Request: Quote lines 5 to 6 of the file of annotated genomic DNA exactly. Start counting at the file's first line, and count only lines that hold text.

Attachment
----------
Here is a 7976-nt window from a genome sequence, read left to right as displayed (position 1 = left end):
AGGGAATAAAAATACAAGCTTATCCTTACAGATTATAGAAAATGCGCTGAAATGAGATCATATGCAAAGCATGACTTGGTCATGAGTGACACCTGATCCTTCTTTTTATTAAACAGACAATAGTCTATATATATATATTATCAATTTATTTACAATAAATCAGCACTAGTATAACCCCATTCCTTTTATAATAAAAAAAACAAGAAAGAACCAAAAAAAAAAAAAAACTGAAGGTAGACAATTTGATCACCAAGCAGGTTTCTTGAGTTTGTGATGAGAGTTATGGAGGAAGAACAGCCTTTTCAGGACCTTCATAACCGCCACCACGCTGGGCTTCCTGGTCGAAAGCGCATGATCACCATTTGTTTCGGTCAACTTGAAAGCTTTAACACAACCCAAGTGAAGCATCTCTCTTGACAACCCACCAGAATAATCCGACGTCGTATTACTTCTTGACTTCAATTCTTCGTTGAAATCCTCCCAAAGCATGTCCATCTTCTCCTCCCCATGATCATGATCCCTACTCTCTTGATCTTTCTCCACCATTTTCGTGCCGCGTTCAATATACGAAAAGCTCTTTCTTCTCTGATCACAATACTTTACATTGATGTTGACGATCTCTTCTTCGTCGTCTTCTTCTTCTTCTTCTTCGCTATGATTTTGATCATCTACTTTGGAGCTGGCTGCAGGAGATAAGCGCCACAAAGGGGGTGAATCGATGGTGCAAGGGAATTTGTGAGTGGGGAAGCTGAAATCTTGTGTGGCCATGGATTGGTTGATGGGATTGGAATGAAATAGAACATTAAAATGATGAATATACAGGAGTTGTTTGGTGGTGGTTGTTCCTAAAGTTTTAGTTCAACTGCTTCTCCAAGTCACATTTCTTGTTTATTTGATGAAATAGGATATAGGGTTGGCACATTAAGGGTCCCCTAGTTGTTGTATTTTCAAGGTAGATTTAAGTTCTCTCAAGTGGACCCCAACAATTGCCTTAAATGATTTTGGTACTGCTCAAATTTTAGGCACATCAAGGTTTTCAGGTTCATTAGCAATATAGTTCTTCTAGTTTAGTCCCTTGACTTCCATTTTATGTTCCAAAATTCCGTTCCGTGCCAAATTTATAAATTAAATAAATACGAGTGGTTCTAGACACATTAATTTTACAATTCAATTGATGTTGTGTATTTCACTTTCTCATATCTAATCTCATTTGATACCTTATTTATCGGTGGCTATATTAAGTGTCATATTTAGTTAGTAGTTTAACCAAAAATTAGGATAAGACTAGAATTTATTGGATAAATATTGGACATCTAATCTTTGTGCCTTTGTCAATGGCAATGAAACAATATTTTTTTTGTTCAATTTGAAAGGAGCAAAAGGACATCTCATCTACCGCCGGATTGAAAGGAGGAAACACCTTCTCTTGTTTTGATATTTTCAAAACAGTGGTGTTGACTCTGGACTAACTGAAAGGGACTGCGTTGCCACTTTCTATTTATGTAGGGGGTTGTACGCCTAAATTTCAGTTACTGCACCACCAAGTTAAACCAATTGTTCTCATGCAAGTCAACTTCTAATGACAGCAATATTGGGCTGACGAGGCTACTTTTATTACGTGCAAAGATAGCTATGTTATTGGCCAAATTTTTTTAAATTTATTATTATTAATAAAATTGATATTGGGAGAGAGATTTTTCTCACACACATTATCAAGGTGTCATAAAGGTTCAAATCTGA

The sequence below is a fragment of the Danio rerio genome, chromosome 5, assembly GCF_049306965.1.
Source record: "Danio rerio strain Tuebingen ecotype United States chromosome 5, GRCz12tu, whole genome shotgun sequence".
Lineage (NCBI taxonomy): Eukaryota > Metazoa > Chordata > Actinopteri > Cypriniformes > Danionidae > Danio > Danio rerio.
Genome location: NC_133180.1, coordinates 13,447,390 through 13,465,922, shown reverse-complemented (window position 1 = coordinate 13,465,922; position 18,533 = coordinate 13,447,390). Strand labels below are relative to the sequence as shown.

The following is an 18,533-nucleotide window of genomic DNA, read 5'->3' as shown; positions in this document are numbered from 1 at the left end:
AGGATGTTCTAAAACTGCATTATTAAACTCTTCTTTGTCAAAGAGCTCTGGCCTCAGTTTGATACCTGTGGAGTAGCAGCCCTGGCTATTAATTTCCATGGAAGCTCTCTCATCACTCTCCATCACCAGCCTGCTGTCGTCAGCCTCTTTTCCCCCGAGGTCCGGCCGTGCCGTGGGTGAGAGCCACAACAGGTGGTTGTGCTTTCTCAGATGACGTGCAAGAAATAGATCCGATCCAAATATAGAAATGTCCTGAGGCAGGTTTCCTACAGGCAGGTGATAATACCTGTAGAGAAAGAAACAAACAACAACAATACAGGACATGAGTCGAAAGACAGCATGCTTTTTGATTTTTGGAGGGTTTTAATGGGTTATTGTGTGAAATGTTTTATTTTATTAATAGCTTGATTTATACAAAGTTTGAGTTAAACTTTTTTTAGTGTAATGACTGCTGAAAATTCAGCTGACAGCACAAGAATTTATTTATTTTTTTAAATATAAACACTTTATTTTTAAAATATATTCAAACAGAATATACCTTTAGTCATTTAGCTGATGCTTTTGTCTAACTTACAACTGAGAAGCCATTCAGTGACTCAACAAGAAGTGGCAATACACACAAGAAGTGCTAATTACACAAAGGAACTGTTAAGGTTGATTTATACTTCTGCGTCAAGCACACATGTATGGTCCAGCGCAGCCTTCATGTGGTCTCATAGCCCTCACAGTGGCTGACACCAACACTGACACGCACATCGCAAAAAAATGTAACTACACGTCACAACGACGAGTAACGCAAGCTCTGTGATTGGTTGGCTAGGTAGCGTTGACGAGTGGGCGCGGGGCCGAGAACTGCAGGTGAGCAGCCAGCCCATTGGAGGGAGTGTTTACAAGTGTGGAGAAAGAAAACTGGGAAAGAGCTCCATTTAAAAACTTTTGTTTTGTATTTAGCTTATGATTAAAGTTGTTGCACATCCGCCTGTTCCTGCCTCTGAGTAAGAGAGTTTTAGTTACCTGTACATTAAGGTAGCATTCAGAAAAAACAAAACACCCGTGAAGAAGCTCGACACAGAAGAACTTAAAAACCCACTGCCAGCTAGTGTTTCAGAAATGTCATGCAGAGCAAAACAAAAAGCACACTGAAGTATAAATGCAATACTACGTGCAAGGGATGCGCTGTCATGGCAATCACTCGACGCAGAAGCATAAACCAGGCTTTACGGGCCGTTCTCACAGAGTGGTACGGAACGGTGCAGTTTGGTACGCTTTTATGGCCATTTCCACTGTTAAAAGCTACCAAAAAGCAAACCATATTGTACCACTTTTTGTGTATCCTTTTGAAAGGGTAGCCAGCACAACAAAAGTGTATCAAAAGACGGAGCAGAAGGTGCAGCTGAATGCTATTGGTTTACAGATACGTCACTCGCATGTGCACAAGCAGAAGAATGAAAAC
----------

Lineage (NCBI taxonomy): Eukaryota > Metazoa > Chordata > Actinopteri > Cypriniformes > Danionidae > Danio > Danio rerio.
Genome location: NC_133180.1, coordinates 13,447,390 through 13,465,922, shown reverse-complemented (window position 1 = coordinate 13,465,922; position 18,533 = coordinate 13,447,390). Strand labels below are relative to the sequence as shown.